The train finally arriving on 24 May is the first Elizabeth Line train
After delay upon delay, London is finally getting its new crossrail service, in less than three weeks from today. On 24 May, the long-awaited Elizabeth Line will begin revenue-earning service beneath the streets of London, taking passengers through the complicated and expensive central tunnel sections. News of the opening was widely anticipated after works ramped up to get the project ready in time for the Queen’s Platinum Jubilee celebrations in June.
The target of opening the Elizabeth Line in time for the seventieth anniversary celebrations of the reign of Queen Elizabeth II has just about been met. The announcement today that the line will open on 24 May, comes as welcome news, albeit there are some loose ends yet to be tied up. The line will be in operation between the main-line stations of Paddington on the edge of the West End, and Liverpool Street in the City. Through trains will run further east into Kent and Essex, but the western services to Reading and Heathrow are not yet ready to be commissioned. One central London station – Bond Street – will not be ready for the opening.
Twenty-two trains per hour
It has been a long and protracted project, but finally engineers can put their tongues in their collective cheeks and say there is light at the end of the tunnels. Later this month – around four years late and four billion pounds (four and a half billion euro) over budget – the stylish purple-liveried Bombardier Aventra electric trains will dive under the streets of London, carrying up to 1500 passengers for the very first time. Well, almost. The trains have actually been operating on the surface, out of Paddington and Liverpool Street stations, since 2019, originally disguised as “London Overground” services.
All services between Reading (40 miles, 64km west of London) and Heathrow to Paddington and between Shenfield (25 miles, 40 km north east) to Liverpool Street, currently operating as TfL Rail, will be rebranded to the Elizabeth Line. However, passengers travelling between Reading or Heathrow into London will need to change at Paddington for services into the central section of the route, and customers from Shenfield into London will need to change at Liverpool Street. Services from Reading, Heathrow and Shenfield will connect with the central tunnels in autumn when frequencies will also be increased to as many as 22 trains per hour in the central tunnel section between Paddington and Whitechapel. Very convenient for the famous street market and Brick Lane, but that may not have been the primary reason for the project.
A new standard for … expense
Transport for London (TfL) – the relevant authority in London under the administration of the Mayor – is unsurprisingly upbeat about the announcement. “The opening day is set to be a truly historic moment for the capital and the UK”, said their commissioner Andy Byford. “We look forward to showcasing a simply stunning addition to our network.”
Stunning it unquestionably is. The stations on the central section of the line are among the biggest underground structures in country – and certainly set a new standard for space and efficiency beneath the city streets of London. The whole project also sets an unwanted new standard for expense, at 18.8 billion pounds (22.3 billion euro) making HS2, mile for mile, seem like an underfunded rural branch line (which, to many Londoners, it is).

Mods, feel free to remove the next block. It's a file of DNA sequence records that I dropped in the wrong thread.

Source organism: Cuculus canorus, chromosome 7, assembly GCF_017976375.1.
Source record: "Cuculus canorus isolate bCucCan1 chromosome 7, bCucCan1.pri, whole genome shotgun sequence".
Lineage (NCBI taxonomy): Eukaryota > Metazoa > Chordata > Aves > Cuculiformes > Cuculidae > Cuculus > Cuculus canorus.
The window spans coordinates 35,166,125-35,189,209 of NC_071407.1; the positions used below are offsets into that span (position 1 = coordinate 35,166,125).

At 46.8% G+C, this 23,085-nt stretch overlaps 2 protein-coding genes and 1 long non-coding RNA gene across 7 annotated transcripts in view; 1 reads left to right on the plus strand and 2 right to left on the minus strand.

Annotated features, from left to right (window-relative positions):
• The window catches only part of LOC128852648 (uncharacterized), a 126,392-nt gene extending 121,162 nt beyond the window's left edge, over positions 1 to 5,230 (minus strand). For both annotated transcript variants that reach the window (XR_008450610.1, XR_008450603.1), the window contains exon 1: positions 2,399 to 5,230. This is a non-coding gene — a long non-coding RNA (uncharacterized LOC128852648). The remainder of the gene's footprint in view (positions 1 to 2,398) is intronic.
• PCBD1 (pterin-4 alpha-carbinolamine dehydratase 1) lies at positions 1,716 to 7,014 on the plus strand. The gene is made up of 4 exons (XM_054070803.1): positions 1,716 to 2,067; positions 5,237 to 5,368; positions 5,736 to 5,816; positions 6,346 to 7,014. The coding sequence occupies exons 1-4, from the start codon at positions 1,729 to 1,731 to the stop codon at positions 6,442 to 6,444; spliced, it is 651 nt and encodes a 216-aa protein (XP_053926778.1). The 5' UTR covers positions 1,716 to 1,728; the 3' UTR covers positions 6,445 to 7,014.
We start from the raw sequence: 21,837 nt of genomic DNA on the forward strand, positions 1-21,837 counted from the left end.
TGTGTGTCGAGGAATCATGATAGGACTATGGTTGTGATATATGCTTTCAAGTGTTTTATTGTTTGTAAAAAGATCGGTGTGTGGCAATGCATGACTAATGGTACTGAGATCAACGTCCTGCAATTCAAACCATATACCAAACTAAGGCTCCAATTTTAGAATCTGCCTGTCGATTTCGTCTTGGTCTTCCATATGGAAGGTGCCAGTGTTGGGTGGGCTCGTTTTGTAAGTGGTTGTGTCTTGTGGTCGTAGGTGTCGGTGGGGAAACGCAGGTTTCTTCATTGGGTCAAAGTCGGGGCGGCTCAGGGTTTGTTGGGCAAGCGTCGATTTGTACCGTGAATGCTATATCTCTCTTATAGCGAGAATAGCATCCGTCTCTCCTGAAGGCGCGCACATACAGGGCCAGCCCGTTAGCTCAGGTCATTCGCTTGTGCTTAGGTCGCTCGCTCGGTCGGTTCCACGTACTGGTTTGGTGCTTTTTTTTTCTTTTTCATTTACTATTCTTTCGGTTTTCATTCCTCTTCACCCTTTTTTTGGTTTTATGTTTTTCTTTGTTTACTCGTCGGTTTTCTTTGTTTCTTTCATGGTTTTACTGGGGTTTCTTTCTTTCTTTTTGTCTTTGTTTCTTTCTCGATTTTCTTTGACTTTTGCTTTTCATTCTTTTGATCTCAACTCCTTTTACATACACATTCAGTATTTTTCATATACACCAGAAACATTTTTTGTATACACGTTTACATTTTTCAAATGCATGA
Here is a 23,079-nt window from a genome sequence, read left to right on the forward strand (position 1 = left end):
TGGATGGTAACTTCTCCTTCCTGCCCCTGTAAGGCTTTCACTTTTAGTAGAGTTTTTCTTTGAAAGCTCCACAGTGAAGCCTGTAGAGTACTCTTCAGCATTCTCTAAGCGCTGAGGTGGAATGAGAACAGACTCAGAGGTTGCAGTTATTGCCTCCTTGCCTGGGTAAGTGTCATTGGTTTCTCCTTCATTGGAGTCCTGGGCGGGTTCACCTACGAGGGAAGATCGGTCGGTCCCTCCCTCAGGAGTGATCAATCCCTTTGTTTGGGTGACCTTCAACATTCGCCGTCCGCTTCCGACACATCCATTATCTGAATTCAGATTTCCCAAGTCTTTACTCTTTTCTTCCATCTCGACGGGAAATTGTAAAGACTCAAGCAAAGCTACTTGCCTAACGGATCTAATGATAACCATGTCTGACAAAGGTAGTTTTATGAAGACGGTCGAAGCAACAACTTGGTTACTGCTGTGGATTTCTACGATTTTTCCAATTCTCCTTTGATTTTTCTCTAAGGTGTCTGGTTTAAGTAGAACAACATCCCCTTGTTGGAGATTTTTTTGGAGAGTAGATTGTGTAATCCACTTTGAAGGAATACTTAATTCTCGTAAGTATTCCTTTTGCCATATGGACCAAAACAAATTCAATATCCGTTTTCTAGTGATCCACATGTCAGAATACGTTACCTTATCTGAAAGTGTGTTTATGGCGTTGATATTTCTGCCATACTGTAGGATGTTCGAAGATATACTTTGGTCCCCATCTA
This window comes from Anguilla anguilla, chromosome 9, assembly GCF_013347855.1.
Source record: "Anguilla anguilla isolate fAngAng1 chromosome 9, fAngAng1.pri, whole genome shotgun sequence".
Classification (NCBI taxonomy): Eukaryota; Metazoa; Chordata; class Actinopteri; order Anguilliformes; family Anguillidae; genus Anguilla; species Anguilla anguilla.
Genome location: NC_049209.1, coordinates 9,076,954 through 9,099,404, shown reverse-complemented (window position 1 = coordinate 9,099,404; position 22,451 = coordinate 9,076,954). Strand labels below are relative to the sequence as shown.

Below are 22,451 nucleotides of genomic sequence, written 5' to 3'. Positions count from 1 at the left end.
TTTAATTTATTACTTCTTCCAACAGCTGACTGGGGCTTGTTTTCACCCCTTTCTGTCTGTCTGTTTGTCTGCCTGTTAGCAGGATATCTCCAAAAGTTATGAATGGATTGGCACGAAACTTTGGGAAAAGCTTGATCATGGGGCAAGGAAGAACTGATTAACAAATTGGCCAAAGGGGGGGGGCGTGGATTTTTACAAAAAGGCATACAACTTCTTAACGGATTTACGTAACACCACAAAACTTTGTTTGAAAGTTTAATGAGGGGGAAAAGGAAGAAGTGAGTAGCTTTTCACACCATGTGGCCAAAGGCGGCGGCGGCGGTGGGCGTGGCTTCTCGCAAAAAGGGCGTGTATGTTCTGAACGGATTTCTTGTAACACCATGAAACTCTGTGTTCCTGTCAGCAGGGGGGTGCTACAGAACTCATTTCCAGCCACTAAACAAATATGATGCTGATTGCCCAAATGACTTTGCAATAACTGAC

Canary Wharf to takeoff via one train
Operationally, it is important to point out that the Elizabeth Line may be a sub-surface railway beneath London, but it is not a part of London Underground – commonly known as the tube – a fact that still catches out reporters in the UK. The Elizabeth Line, as the Crossrail project is branded, is a part of the national rail network, and connects with surface services in a way that has never before been possible.
The central tunnel section – build to a loading gauge much more generous than any of the Tube lines – directly connects to suburban and regional lines that previously terminated at Liverpool Street on the eastern edge of the financial district. When works are completed in about one year, the western end of the line will join to services emanating from Paddington Station – making destinations like Heathrow and Reading directly accessible from locations in Kent, Essex, and critically the business centres of Canary Wharf and the City of London.
Elizabeth’s own station not ready
Despite operating independently, the Elizabeth Line is well connected to the London Underground system. Even so, the route avoids direct intersection with the suite of terminus stations on the north edge of central London. There is no Elizabeth Line station at Marylebone or King’s Cross; nor the Eurostar terminal at St Pancras, or HS2 at Euston. However, the stations on the central section of Crossrail all connect with between two and six other TfL lines. Several city bus routes are being altered to align with the new service.
One station will not be open in time for 24 May. Work is ongoing at Bond Street Elizabeth Line station, which has been subject to extensive complications during excavation and construction. “The station continues to make good progress”, said a short statement from TfL. “The team at Bond Street are working hard to open the station to customers later this year.” It may be noted that Bond Street will be the ‘local station’ for Buckingham Palace. One’s great-great grandmother may not be amused.
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